The December 10 issue of The Chronicle of Higher Education has a long piece by Richard Monastersky on Hawaiian professors who are trying to make sure Hawai’i’s native language survives (the link will only last about five days):
On the first day of “Hawaiian Studies 474,” a dozen students line up just inside a classroom doorway, open their mouths in unison, and breathe life into an ailing culture.
Under a bank of fluorescent lights, young men and women wearing T-shirts and shorts chant an old Hawaiian poem asking permission to enter a place of learning.
“Kūnihi ka mauna i ka la’i ē,” they intone without stopping for breath, voices blending in a melody that hovers around a single ancient note.
Kalena Silva, a professor of Hawaiian language and studies at the University of Hawaii at Hilo, asks his students to repeat the entrance poem several times before he chants a response, ending in a drawn-out tremolo that fades to silence. Then he begins his traditional-hula class, starting with a lecture on the history of the dance.
As he asks questions, tells jokes, and keeps the students engaged, not a word of English passes his lips. This upper-level course, like others offered by the department, is taught entirely in the Hawaiian language…
Teaching in Hawaiian was actually forbidden by state law—until 1986! The article describes the efforts to repeal the law and establish Hawaiian-language schools:
The nonprofit group created its first preschool, on the island of Kaua’i, to serve a small community of Hawaiian speakers from the nearby island of Ni’ihau. That privately owned island has a population of some 200 people, who, to this day, use Hawaiian as their first language. The second Pūnana Leo, in Hilo, attracted families like that of Mr. [William (Pila)] Wilson and Ms. [Kauanoe] Kamanā, second-language learners rearing their children in Hawaiian.
When it was time for their son to enter kindergarten, Ms. Kamanā and Mr. Wilson started one of those, too, without authorization from the state. (A longstanding Hawaiian law prohibited educators from teaching in the native language.) They were prepared to go to jail for their actions. But they managed to get the law changed and to establish a full elementary school. Then came a laboratory school for middle and high school, called Nāwahi, which is run jointly by their college, the nonprofit corporation, and the state department of education.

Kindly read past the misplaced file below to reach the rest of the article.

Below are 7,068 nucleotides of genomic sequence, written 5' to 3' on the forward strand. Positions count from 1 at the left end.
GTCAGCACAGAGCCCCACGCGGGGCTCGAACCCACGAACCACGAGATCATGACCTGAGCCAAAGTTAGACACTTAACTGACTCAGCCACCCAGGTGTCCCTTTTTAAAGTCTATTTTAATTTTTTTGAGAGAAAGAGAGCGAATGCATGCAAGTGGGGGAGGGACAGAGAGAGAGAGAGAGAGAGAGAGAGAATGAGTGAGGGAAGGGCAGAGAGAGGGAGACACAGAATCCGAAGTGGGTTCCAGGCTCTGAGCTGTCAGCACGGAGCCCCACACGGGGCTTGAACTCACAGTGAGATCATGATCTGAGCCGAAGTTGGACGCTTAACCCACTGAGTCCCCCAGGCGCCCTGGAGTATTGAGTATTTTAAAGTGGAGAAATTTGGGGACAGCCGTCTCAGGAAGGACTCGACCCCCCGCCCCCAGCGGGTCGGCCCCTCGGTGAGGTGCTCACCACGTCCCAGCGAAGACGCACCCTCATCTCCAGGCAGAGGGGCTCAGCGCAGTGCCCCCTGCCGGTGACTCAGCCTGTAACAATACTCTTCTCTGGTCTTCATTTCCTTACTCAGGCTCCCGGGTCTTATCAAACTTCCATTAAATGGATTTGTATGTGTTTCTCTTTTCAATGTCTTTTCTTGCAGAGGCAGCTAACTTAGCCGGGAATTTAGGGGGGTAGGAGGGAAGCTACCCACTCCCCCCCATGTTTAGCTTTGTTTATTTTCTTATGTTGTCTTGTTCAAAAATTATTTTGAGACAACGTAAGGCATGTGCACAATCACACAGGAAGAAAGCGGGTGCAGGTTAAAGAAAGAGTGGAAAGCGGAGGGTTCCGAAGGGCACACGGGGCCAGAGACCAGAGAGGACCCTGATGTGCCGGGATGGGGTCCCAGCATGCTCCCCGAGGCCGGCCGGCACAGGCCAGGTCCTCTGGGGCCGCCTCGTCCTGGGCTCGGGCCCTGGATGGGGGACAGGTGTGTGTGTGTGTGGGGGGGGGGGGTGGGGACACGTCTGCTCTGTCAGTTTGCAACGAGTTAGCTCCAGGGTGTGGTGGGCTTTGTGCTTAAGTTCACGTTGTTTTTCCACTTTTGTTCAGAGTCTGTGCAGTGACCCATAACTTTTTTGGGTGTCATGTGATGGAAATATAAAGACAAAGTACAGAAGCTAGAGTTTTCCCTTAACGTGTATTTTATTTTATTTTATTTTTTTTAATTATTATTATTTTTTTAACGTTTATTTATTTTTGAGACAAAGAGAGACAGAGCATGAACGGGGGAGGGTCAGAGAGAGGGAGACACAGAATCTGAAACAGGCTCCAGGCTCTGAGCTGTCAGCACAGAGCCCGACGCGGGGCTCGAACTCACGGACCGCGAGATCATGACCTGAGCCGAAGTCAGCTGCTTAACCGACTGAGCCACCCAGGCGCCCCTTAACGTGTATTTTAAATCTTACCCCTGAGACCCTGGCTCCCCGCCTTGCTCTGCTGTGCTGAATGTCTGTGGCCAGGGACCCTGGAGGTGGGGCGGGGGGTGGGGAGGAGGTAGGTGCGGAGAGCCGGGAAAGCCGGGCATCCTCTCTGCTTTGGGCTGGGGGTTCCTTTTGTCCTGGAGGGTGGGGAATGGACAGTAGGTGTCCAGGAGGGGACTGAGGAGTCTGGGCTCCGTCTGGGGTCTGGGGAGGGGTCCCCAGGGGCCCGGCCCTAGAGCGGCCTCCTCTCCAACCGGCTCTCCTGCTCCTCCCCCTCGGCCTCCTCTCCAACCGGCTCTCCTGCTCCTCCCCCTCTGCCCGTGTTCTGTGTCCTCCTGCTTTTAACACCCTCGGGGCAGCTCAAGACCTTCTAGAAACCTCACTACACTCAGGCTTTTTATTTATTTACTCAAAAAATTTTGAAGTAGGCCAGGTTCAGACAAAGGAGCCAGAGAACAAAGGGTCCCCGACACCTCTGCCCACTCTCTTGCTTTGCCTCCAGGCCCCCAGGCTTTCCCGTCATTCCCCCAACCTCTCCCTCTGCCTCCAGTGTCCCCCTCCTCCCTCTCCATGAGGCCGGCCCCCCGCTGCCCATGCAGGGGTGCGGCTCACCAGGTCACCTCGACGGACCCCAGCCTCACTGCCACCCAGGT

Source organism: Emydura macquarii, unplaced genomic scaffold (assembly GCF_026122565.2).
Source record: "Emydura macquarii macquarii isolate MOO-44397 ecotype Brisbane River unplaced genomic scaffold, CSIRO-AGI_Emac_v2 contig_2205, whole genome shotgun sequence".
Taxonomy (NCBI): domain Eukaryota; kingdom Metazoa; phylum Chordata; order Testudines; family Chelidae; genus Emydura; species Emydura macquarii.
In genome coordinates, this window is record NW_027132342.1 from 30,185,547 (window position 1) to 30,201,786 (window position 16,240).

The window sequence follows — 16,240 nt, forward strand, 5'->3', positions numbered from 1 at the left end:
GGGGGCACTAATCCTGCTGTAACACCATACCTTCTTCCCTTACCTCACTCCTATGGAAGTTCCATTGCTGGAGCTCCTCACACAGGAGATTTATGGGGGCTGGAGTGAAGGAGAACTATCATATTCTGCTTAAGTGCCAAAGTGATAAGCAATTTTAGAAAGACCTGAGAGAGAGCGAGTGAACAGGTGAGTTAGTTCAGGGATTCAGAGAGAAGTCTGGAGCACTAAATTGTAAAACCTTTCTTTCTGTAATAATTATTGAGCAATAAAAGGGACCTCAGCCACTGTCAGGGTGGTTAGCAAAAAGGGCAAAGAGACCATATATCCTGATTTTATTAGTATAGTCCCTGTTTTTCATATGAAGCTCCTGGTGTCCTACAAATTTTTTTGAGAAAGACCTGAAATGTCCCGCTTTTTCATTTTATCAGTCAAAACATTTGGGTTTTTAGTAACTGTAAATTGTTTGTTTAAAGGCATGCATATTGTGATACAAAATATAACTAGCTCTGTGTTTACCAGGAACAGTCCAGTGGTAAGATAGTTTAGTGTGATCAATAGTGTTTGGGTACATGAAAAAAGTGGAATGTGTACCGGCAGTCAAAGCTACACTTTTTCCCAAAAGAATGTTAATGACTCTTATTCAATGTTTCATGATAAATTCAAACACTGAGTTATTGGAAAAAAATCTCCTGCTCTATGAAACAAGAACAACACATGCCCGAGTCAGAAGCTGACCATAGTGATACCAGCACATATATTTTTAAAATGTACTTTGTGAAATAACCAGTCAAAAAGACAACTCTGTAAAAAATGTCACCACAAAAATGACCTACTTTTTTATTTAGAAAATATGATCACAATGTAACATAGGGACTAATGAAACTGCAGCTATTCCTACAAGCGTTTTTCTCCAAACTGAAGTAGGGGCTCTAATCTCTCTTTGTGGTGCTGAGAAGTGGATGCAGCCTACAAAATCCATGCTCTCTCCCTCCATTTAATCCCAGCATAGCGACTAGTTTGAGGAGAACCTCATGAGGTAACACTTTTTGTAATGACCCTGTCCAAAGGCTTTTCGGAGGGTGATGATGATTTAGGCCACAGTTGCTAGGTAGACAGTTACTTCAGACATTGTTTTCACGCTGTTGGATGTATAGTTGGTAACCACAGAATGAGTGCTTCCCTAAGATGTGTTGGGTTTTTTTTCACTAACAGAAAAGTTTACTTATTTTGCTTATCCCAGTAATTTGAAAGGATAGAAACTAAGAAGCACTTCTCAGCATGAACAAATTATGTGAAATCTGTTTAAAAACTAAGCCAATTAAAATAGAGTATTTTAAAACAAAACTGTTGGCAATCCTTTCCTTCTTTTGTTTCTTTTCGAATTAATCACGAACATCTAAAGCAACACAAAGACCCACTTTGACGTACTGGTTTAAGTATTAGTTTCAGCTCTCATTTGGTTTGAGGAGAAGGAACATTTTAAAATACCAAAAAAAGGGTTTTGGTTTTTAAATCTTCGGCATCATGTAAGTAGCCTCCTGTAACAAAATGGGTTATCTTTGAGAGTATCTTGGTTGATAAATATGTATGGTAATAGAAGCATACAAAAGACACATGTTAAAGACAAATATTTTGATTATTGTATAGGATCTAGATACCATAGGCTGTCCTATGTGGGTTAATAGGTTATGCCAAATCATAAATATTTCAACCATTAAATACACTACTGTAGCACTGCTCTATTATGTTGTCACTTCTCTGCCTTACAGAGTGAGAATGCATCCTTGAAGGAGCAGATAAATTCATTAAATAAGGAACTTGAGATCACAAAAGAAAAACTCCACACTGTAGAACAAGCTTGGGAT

Their efforts extend far beyond the usual activities of college professors. “We had to train the teachers and change the law,” says Mr. Wilson. “We had to make the curricular materials, and we even had to create words for things that hadn’t existed in the lives of the older people.” They brought Hawaiian into the modern world by inventing words such as huna hohoki, for neutron, and wikiō, for video.
Their efforts are bearing fruit:
“We’re finally at the graduate level, at the truly academic level,” says Mr. Silva. Hawaiians have watched for decades as non-native scholars studied Hawaiian historical documents indirectly through translations.
But now, students fluent in the language are starting to mine the hundreds of thousands of historical sources written in Hawaiian. “We are able to look at Hawaiian cultural material in our own language,” he says. “It gives us added weight and insight into this material.”
Nonetheless, the academic advances are only a small step toward the professors’ main goal of bringing Hawaiian back into people’s lives. “I’m looking forward to a time—I’m not sure I’ll see it in my lifetime—when there is a large enough community of speakers” to sustain the language, says Mr. Silva, while driving on the outskirts of Hilo.
Linguists estimate that it might take as many as 100,000 speakers to put Hawaiian on that solid a foundation. Only about 5,000 or 6,000 speak the language now, but schools and colleges are training more every year, says Mr. Silva as he pulls into the parking lot at Nāwahi, where faculty members and students are, day by day, resurrecting the language of Kamehameha.
“We’re not there yet,” Mr. Silva says. “But maybe in 50 years.”
At the end of the article is a little tutorial on Hawaiian words:
aloha (ah-LOH-ha): Accent falls on the syllable “loh” instead of others.
Hawai’i (ha-VIE ee or ha-WHY ee): The correct spelling uses an ‘okino.
Mā’noa (MAH-NO-ah): The kahakō over the first “a” elongates that vowel, and the second syllable is stressed.
mu’umu’u (moo oo-MOO oo): a type of dress, often mispronounced as “moo-moo.”
O’ahu (o AH hoo): The glottal stop is often left out.
Geoff Pullum, from whose Language Log post I got the link, says there are two spelling errors among the seven Hawaiian words, one of them “a spelling that couldn’t possibly be right for a Hawai‘ian word for phonological reasons”; the first person who sends him both words (email to pullum at the ucsc site in the edu domain) “will win a free cup of coffee at the book exhibit at the LSA meeting from me personally.” Act now; supplies are limited!